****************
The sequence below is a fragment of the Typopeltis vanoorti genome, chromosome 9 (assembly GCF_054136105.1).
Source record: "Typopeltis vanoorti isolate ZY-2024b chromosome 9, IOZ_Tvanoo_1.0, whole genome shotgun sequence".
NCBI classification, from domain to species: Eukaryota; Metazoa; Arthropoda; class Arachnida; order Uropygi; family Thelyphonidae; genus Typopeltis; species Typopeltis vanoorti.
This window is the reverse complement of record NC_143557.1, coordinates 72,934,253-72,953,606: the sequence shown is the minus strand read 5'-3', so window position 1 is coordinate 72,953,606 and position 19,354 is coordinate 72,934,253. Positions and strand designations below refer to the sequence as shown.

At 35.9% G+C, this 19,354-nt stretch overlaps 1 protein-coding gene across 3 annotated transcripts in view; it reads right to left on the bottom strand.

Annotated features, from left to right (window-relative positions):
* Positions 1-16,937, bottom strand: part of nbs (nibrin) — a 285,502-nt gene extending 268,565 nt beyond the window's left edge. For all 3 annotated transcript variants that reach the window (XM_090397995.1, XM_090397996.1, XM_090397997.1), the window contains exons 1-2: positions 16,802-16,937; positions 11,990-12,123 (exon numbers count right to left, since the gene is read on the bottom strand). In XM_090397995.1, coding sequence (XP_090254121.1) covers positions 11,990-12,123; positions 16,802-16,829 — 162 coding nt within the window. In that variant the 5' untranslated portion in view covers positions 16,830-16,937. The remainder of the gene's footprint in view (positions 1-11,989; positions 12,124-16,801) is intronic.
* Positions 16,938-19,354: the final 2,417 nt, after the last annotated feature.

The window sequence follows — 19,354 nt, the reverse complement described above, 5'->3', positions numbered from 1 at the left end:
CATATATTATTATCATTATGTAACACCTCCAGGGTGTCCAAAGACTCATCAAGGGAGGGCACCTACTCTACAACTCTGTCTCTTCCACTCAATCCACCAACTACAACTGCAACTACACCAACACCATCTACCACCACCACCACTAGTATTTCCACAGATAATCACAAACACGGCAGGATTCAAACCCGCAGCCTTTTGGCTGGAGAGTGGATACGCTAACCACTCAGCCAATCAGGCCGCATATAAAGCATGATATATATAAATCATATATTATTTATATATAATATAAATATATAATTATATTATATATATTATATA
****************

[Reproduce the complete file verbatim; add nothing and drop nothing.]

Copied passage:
The sequence below is a fragment of the Typopeltis vanoorti genome, chromosome 9 (assembly GCF_054136105.1).
Source record: "Typopeltis vanoorti isolate ZY-2024b chromosome 9, IOZ_Tvanoo_1.0, whole genome shotgun sequence".
NCBI classification, from domain to species: Eukaryota; Metazoa; Arthropoda; class Arachnida; order Uropygi; family Thelyphonidae; genus Typopeltis; species Typopeltis vanoorti.
This window is the reverse complement of record NC_143557.1, coordinates 72,934,253-72,953,606: the sequence shown is the minus strand read 5'-3', so window position 1 is coordinate 72,953,606 and position 19,354 is coordinate 72,934,253. Positions and strand designations below refer to the sequence as shown.

At 35.9% G+C, this 19,354-nt stretch overlaps 1 protein-coding gene across 3 annotated transcripts in view; it reads right to left on the bottom strand.

Annotated features, from left to right (window-relative positions):
* Positions 1-16,937, bottom strand: part of nbs (nibrin) — a 285,502-nt gene extending 268,565 nt beyond the window's left edge. For all 3 annotated transcript variants that reach the window (XM_090397995.1, XM_090397996.1, XM_090397997.1), the window contains exons 1-2: positions 16,802-16,937; positions 11,990-12,123 (exon numbers count right to left, since the gene is read on the bottom strand). In XM_090397995.1, coding sequence (XP_090254121.1) covers positions 11,990-12,123; positions 16,802-16,829 — 162 coding nt within the window. In that variant the 5' untranslated portion in view covers positions 16,830-16,937. The remainder of the gene's footprint in view (positions 1-11,989; positions 12,124-16,801) is intronic.
* Positions 16,938-19,354: the final 2,417 nt, after the last annotated feature.

The window sequence follows — 19,354 nt, the reverse complement described above, 5'->3', positions numbered from 1 at the left end:
CATATATTATTATCATTATGTAACACCTCCAGGGTGTCCAAAGACTCATCAAGGGAGGGCACCTACTCTACAACTCTGTCTCTTCCACTCAATCCACCAACTACAACTGCAACTACACCAACACCATCTACCACCACCACCACTAGTATTTCCACAGATAATCACAAACACGGCAGGATTCAAACCCGCAGCCTTTTGGCTGGAGAGTGGATACGCTAACCACTCAGCCAATCAGGCCGCATATAAAGCATGATATATATAAATCATATATTATTTATATATAATATAAATATATAATTATATTATATATATTATATA